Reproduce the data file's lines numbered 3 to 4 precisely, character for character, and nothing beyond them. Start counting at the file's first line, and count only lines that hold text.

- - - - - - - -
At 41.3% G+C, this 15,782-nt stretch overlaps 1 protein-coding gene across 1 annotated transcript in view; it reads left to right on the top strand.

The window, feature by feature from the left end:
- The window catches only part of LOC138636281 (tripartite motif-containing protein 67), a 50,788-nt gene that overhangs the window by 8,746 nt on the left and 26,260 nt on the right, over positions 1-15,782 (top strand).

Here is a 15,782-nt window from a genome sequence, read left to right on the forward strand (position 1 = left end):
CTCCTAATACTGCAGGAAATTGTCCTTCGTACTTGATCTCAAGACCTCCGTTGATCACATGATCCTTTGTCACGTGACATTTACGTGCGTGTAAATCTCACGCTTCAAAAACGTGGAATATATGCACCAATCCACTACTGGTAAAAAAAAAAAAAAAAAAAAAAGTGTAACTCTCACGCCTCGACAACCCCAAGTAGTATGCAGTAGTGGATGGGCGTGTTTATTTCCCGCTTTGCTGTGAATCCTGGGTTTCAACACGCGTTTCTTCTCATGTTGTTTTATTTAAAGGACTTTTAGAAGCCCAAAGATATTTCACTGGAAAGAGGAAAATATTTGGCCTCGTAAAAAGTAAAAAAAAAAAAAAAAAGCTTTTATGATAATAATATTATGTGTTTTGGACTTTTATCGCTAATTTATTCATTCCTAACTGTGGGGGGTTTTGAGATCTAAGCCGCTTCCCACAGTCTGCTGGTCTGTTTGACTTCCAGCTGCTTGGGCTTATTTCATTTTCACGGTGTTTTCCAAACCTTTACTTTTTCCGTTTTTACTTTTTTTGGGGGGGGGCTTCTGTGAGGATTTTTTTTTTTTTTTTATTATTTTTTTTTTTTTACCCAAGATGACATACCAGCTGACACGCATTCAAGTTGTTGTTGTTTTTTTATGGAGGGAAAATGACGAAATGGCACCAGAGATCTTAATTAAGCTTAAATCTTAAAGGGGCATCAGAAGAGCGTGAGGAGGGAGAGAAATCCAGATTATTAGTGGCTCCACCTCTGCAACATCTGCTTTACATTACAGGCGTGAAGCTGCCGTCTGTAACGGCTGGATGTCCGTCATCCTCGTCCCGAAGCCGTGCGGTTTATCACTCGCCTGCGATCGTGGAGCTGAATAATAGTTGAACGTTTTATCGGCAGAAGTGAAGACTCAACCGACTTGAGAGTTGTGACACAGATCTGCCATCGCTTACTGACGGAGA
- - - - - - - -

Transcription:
- The window catches only part of LOC138636281 (tripartite motif-containing protein 67), a 50,788-nt gene that overhangs the window by 8,746 nt on the left and 26,260 nt on the right, over positions 1-15,782 (top strand).

Here is a 15,782-nt window from a genome sequence, read left to right on the forward strand (position 1 = left end):